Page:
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Sierra Leone News: Investors and landowners reach consensus on land governance

Paying attention to community landowners and women

Landowners in Zimmi, Makpele chiefdom, Southern Sierra Leone and Natural Habitat, an agricultural investment company have reached consensus on responsible governance of land tenure and access to rights to land. The peace agreement signed on Friday 19th October 2018 between the natives of Makpele chiefdom and the international investment group, Natural Habitat was as a result of concern over land grabbing where large tracts of land in the chiefdom are leased to the commercial investor by a small fraction of community stakeholders. Nicolas Jengre, Country Director, Solidaridad West Africa, spoke on his organisation’s mandate to act as a peace negotiator for equal rights to land especially for women, protection of land rights and the livelihood of vulnerable people. Jengre further pointed out the overall objective is to create transparent land acquisition systems between rural communities and investors as to recognise and protect informal and traditional rights to land based on an inclusive consultation process with individual landowners. Jengre underscored the essence of such agreements and its importance in answering the challenge of ending hunger and assuring food security of every child, woman and man in an economically, socially and environmentally sustainable way. The agreement, he further noted, is intended to give the investor and developers clear indications on best practices on the land acquisition steps. He also spoke on the Solidaridad mandate with regards the implementation of the voluntary guidelines on responsible governance of land stating, “The overarching goals are to achieve food security for all and support the progressive realization of the right to adequate food in the context of national food security. While supporting efforts towards the eradication of hunger and poverty, the guidelines are also intended to contribute to achieving sustainable livelihoods, social stability, housing security, rural development, environmental protection, and sustainable social and economic development.” Aminata Massaquoi, landowner, pointed out that politicians and investors need to take into account full recognition of informal land rights held by landowners and communities adding that the said agreement is a milestone achievement for a win-win position. Massaquoi said, “Thousands of landowners have become poorer because when it comes to land deals investors abandon the landowners and directly only consult authorities at our own expenses. With the new agreement I believe landowners can now reap the benefit of their land and live peacefully in their respective communities. Josephine Abu, landowner, said land deals for promises about jobs and the building of roads, along with improved health and education facilities, electricity and water wells have been hardly fulfilled because there has not been an inclusive consultation between investors and the communities but rather a few local authorities who are entrusted with power. Iye Sherif also spoke on customary practices that often discriminate against women to access land stating, “This makes women vulnerable and decreases agricultural productivity. When women lose their connection to this male relative, either through death, divorce or migration, they can lose their land, home and means of supporting themselves and their families.” Without legal control over the land, Massaquoi said, improving their harvests does not translate into more food for their families because they don’t have control over their harvests or the money these harvests bring in. Joan Baxter, senior fellow, Oakland Institute however, said the situation would improve if Sierra Leone implements a binding regulatory framework on the international guidelines.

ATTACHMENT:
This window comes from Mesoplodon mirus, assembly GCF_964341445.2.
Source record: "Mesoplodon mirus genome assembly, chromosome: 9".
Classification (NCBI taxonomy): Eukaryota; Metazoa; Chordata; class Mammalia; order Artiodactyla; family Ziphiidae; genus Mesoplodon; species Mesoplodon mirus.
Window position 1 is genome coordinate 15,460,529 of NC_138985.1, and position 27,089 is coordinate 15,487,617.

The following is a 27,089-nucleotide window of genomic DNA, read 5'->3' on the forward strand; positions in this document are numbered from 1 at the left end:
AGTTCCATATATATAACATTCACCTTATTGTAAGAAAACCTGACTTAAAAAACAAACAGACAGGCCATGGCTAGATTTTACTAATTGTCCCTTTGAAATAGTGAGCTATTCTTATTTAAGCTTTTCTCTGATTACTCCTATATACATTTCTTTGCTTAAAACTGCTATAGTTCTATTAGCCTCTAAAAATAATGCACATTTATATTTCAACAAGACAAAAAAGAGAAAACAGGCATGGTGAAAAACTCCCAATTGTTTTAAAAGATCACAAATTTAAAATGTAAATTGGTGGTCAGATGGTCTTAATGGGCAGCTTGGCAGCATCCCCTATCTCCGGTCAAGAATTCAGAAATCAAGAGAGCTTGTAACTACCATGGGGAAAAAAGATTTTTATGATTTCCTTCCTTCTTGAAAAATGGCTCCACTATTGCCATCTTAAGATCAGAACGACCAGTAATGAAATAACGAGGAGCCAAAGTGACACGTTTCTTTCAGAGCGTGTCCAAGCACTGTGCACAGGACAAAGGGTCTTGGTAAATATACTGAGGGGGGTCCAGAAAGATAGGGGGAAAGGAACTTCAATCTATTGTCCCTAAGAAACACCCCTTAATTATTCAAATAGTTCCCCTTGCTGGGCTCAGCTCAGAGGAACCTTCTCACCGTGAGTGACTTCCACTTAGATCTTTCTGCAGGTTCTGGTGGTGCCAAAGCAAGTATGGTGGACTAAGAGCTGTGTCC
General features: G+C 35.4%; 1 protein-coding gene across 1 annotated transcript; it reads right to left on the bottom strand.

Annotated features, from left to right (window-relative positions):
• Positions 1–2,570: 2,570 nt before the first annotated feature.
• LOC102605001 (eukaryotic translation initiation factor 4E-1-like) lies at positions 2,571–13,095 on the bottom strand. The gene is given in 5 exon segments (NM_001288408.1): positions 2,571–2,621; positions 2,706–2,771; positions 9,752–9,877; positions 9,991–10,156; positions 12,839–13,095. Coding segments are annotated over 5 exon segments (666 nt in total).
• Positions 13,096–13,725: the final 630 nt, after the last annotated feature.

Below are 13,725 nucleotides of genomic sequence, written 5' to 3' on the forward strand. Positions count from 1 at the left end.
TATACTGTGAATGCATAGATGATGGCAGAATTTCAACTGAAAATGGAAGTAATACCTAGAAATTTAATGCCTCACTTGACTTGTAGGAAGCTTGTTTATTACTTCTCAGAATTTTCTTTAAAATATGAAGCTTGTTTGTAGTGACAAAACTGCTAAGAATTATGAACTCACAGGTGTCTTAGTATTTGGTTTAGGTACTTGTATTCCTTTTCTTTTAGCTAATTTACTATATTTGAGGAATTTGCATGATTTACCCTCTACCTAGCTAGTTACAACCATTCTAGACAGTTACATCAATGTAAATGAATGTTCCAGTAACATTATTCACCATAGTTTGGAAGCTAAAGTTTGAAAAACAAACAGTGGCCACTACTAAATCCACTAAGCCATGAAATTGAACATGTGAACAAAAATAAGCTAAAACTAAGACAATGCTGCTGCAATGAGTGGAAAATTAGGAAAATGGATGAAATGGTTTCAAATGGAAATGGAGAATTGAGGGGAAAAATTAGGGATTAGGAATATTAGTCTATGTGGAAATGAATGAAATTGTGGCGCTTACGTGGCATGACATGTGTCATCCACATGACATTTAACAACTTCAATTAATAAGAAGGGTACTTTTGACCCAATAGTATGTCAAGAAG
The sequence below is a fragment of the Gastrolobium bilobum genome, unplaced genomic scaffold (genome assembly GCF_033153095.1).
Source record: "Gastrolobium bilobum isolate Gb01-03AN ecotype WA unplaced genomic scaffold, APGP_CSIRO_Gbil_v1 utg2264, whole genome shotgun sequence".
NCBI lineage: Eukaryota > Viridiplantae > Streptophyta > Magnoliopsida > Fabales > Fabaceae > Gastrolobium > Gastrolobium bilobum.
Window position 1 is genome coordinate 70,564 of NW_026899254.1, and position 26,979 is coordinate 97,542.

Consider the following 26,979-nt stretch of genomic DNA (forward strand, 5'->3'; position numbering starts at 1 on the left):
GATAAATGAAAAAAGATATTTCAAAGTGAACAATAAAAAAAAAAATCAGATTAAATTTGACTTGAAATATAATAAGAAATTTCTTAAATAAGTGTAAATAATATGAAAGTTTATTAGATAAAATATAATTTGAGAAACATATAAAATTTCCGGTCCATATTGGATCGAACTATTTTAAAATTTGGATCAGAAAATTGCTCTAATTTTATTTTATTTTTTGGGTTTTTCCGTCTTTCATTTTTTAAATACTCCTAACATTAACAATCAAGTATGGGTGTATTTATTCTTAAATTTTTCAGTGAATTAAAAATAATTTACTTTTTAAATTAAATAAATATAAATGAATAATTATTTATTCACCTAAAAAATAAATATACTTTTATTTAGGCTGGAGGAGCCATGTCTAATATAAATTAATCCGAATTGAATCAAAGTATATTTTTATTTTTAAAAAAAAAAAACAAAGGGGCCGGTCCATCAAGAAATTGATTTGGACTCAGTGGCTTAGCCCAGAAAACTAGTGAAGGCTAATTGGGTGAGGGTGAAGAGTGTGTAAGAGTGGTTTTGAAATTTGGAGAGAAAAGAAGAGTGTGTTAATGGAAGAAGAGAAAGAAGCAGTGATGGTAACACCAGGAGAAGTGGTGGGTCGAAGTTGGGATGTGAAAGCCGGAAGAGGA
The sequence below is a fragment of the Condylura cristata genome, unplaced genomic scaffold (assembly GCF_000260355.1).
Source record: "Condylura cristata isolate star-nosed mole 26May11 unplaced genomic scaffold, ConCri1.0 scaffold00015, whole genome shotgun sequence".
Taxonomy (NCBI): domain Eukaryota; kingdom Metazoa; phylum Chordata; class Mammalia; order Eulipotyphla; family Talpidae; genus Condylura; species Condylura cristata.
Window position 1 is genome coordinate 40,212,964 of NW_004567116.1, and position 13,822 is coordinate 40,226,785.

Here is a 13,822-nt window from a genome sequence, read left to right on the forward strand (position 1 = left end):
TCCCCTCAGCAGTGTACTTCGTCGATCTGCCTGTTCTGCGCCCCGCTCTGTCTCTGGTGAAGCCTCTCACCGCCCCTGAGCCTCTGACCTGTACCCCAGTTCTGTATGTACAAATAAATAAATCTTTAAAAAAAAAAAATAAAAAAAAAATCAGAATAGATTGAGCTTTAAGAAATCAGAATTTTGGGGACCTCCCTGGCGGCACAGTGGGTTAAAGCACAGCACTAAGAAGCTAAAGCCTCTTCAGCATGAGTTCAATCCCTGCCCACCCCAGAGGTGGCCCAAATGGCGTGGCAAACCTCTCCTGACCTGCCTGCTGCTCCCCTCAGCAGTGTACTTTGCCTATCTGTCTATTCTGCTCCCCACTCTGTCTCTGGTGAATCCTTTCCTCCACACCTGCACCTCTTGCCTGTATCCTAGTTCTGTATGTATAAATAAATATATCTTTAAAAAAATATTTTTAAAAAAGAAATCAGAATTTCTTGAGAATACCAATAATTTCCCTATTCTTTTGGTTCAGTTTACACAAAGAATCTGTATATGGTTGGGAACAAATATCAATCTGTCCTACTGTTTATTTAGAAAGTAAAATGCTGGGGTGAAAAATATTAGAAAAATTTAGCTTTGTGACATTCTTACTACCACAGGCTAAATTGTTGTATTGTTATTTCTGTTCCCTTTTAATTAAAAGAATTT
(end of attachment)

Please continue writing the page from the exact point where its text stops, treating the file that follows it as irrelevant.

SV/20/10/18

By Sylvia Villa

Monday October 22, 2018.

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